While I'd seen, and loved, this movie many years ago as a child, I just knew my basketball loving son would adore it! He was so excited to see a young Bow wow in this adorable comedy movie doing all those tricks and special basketball moves. He told me that he wanted to be a kid NBA player now that he's seen Like Mike. Even after it was over he couldn't stop talking about it. So if your kid(or you!) loves sports movies, especially basketball, then this is golden! Yes, it's an older movie, but you'll love it like it's brand-new!
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1 of 1 people found the following review helpful
on February 26, 2014
My son watches this on my kindle everyday. I introduced it to him several weeks ago and he loves it. I would recommend to any one who has kids that enjoy sports.
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5 of 7 people found the following review helpful
on January 2, 2003
What a great movie! This movie has a great story line, is very uplifting, and has a nice ending. I enjoyed the movie as much as the kids. Not only can Lil' Bow Wow sing but he can also act. Morris Chestnut also turned in a great acting job. He was extremely convincing as an NBA star. This is just an all around good movie! You won't be disappointed....
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1 of 1 people found the following review helpful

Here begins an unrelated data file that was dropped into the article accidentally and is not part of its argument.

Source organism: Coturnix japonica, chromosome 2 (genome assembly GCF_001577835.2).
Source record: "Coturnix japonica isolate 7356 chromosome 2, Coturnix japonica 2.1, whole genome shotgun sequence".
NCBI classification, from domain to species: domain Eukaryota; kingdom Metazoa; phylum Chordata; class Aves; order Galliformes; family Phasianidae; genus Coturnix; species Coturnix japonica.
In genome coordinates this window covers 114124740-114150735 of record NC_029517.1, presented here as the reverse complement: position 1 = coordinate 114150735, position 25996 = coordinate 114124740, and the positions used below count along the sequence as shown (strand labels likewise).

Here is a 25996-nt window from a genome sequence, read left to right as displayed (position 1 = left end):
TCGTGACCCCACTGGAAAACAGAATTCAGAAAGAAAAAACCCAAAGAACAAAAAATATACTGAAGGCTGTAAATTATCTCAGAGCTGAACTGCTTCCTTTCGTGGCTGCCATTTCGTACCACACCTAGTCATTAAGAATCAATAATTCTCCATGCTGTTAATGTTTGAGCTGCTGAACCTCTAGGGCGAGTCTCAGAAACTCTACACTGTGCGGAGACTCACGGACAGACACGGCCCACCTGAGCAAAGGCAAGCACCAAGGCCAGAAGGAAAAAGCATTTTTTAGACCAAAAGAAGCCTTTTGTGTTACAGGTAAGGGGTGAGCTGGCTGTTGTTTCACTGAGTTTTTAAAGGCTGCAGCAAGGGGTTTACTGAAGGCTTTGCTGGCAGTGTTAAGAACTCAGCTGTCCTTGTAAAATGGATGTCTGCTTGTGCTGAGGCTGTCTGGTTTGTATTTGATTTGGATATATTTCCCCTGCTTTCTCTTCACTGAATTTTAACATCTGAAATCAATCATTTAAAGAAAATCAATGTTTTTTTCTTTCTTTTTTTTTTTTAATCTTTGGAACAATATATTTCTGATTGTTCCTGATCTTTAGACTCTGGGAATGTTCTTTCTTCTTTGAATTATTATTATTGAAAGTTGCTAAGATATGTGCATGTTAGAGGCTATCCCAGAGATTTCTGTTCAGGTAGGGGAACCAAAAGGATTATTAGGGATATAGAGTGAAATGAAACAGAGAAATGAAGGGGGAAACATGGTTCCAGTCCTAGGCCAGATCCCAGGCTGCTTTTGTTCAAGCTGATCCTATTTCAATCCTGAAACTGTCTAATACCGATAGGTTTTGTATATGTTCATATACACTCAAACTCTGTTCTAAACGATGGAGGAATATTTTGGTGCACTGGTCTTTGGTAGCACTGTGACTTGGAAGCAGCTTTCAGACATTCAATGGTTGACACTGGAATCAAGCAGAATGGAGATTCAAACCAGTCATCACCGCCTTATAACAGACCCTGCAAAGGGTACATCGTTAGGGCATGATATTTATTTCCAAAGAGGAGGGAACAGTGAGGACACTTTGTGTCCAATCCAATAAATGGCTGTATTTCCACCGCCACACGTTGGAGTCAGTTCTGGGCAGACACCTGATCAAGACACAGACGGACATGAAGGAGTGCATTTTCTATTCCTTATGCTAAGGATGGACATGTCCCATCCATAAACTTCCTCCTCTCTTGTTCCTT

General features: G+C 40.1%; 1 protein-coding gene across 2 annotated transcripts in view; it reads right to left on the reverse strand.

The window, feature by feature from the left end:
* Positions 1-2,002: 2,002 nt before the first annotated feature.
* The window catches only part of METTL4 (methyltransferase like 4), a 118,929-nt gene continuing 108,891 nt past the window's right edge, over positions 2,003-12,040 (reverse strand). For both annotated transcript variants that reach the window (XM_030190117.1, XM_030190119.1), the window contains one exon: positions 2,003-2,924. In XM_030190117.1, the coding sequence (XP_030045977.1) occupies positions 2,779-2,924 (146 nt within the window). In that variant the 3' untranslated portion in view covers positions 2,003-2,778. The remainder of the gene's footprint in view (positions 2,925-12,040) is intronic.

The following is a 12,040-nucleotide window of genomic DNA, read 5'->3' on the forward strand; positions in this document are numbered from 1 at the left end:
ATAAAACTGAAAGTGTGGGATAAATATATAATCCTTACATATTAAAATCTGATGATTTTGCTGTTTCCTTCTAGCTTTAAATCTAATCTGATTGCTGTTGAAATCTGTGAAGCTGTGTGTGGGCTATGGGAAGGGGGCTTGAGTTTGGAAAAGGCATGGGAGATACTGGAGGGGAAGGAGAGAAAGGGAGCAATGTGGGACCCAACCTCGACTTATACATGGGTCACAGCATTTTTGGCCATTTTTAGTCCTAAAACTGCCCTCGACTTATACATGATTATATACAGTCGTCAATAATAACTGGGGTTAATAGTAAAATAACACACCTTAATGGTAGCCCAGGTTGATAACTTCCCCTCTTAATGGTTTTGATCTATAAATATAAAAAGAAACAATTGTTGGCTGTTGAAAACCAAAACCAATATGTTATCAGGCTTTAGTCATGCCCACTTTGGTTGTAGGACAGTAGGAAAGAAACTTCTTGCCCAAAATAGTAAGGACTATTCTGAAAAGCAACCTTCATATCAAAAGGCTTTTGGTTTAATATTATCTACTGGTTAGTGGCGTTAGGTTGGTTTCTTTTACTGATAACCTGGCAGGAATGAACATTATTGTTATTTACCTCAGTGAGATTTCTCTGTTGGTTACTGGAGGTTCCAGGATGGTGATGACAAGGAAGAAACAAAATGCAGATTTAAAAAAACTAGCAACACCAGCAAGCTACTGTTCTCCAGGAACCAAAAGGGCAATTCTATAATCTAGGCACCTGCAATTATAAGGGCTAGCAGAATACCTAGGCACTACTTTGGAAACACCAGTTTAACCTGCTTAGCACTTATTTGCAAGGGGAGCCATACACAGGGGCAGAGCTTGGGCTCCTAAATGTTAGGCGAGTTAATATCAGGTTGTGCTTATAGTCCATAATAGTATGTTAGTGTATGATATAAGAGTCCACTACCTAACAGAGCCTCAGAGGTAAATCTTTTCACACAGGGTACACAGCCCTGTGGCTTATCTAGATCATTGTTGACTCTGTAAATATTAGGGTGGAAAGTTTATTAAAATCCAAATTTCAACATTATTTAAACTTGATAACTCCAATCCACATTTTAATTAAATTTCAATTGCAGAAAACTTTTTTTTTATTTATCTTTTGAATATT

on March 18, 2014
It's hard to find movies for my preteen son that are PG. We had 8 boys over for a party and they watched this, and they all loved it. It has a good story line, and if your kids like sports, they will like this one. It has a similar feel to the more recent "Thunderstruck."
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1 of 1 people found the following review helpful
on October 17, 2013
Not a 5 star movie but it is very funny and we could all use a good laugh. And most importantly you can watch this one WITH the kids. Robert Forester is great as the NBA head coach. And Little Bow Wow is sensational. Kind of like angels in the outfield.
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on February 13, 2003
I didn't have high hopes for this film. It seemed to be a gimmicky Hollywood cookie-cutter, with the flavor of the month in the leading role. True, the film had these elements; however, due to superb writing, this movie broke the Hollywood mold.